Atascocita is community of about 80,000 located just west of Lake Houston found within Harris County Precinct 2 in Texas. Within it is Atascocita Park, a unique, heavily wooded park that serves as a secluded nature oasis for the local neighborhood. Bound by a major thoroughfare, it is centrally located in a populous and rapidly developing area. It encompasses 21 acres of a second-generation forest and boasts several converging natural water courses.
Landscape architecture firm, Halff Associates from Richardson, Texas created the park's master plan to celebrate its many natural conditions and address numerous challenging drainage situations, both upstream and throughout the area. The plan identified natural opportunities and incorporated a variety of recreational elements without impeding drainage conditions or unnecessarily removing existing vegetation.
After completing the master plan, park improvements required professional expertise from a diverse set of design disciplines, including park planning, landscape design, hydrology, hydraulics and site engineering. The design team was challenged with creating a park that blended engineering improvements into the site's natural landscape and environment. A substantial portion of the planning accounted for disguising drainage improvements by properly siting amenity features related to the specific study of necessary infrastructure.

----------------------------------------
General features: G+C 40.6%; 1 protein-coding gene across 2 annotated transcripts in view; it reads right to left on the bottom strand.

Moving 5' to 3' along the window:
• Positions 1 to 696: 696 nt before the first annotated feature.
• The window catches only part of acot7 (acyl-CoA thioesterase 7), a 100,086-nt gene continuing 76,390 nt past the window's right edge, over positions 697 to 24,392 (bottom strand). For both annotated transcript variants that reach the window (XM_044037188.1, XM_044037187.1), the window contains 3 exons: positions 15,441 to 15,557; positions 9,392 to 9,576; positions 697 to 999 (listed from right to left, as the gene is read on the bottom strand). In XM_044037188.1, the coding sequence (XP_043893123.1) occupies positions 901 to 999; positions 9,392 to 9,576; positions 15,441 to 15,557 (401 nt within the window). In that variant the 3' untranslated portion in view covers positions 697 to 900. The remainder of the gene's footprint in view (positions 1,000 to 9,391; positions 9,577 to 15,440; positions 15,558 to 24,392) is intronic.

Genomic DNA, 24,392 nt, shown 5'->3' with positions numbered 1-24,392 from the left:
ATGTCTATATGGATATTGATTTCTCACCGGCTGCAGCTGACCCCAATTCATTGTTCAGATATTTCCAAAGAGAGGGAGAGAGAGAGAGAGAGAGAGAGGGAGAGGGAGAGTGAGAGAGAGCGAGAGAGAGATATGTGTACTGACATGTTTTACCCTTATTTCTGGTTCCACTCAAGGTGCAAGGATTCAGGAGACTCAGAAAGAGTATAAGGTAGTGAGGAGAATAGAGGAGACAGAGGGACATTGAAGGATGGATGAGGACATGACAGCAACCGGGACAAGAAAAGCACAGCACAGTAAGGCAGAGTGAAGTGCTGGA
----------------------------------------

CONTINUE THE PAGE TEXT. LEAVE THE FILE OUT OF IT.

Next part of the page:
More than half of the park's natural condition was preserved including most of its existing drainage patterns. Prior to becoming a park, the land served as a natural sump and drainageway for many of the upland neighborhoods. Located less than half a mile from Lake Houston and near the bottom of the watershed, the park land also serves as a backwater area for West Lake Houston Parkway when heavy rains inundate the roadway with stormwater.
Measures were taken to preserve the local ecosystem and the efforts in this area were concentrated on making improvements to the park's western half in order to minimize the perceived development damages to the park. Tree removal was selective, as amenities were placed in locations that preserved desirable vegetation and the site's drainage patterns. Once improvements were made, restoration of the natural vegetation began by planting a pallet of native plants.
As seen in LASN magazine, January 2021.